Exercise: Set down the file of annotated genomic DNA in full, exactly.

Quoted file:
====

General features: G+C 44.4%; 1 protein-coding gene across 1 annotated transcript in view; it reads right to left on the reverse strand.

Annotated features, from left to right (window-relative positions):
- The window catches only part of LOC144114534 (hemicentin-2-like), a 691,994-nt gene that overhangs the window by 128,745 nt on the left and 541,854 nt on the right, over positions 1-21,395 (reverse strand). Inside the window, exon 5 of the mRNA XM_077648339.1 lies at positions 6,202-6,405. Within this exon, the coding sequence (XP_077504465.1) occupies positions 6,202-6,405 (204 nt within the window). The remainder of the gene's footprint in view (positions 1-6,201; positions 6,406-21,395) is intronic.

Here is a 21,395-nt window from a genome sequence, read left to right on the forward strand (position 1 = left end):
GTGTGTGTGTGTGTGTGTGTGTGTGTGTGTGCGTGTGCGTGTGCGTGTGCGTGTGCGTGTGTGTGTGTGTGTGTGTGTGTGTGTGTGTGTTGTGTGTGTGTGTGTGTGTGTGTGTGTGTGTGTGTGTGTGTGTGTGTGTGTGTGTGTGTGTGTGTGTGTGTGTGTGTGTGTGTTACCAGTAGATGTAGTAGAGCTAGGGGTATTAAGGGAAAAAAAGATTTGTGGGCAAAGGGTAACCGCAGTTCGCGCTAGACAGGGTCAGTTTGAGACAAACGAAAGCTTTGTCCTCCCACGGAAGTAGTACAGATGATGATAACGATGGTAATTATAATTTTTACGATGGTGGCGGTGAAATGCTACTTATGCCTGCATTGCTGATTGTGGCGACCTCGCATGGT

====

General features: G+C 44.4%; 1 protein-coding gene across 1 annotated transcript in view; it reads right to left on the reverse strand.

Annotated features, from left to right (window-relative positions):
- The window catches only part of LOC144114534 (hemicentin-2-like), a 691,994-nt gene that overhangs the window by 128,745 nt on the left and 541,854 nt on the right, over positions 1-21,395 (reverse strand). Inside the window, exon 5 of the mRNA XM_077648339.1 lies at positions 6,202-6,405. Within this exon, the coding sequence (XP_077504465.1) occupies positions 6,202-6,405 (204 nt within the window). The remainder of the gene's footprint in view (positions 1-6,201; positions 6,406-21,395) is intronic.

Here is a 21,395-nt window from a genome sequence, read left to right on the forward strand (position 1 = left end):
GTGTGTGTGTGTGTGTGTGTGTGTGTGTGTGCGTGTGCGTGTGCGTGTGCGTGTGCGTGTGTGTGTGTGTGTGTGTGTGTGTGTGTGTGTTGTGTGTGTGTGTGTGTGTGTGTGTGTGTGTGTGTGTGTGTGTGTGTGTGTGTGTGTGTGTGTGTGTGTGTGTGTGTGTGTGTTACCAGTAGATGTAGTAGAGCTAGGGGTATTAAGGGAAAAAAAGATTTGTGGGCAAAGGGTAACCGCAGTTCGCGCTAGACAGGGTCAGTTTGAGACAAACGAAAGCTTTGTCCTCCCACGGAAGTAGTACAGATGATGATAACGATGGTAATTATAATTTTTACGATGGTGGCGGTGAAATGCTACTTATGCCTGCATTGCTGATTGTGGCGACCTCGCATGGT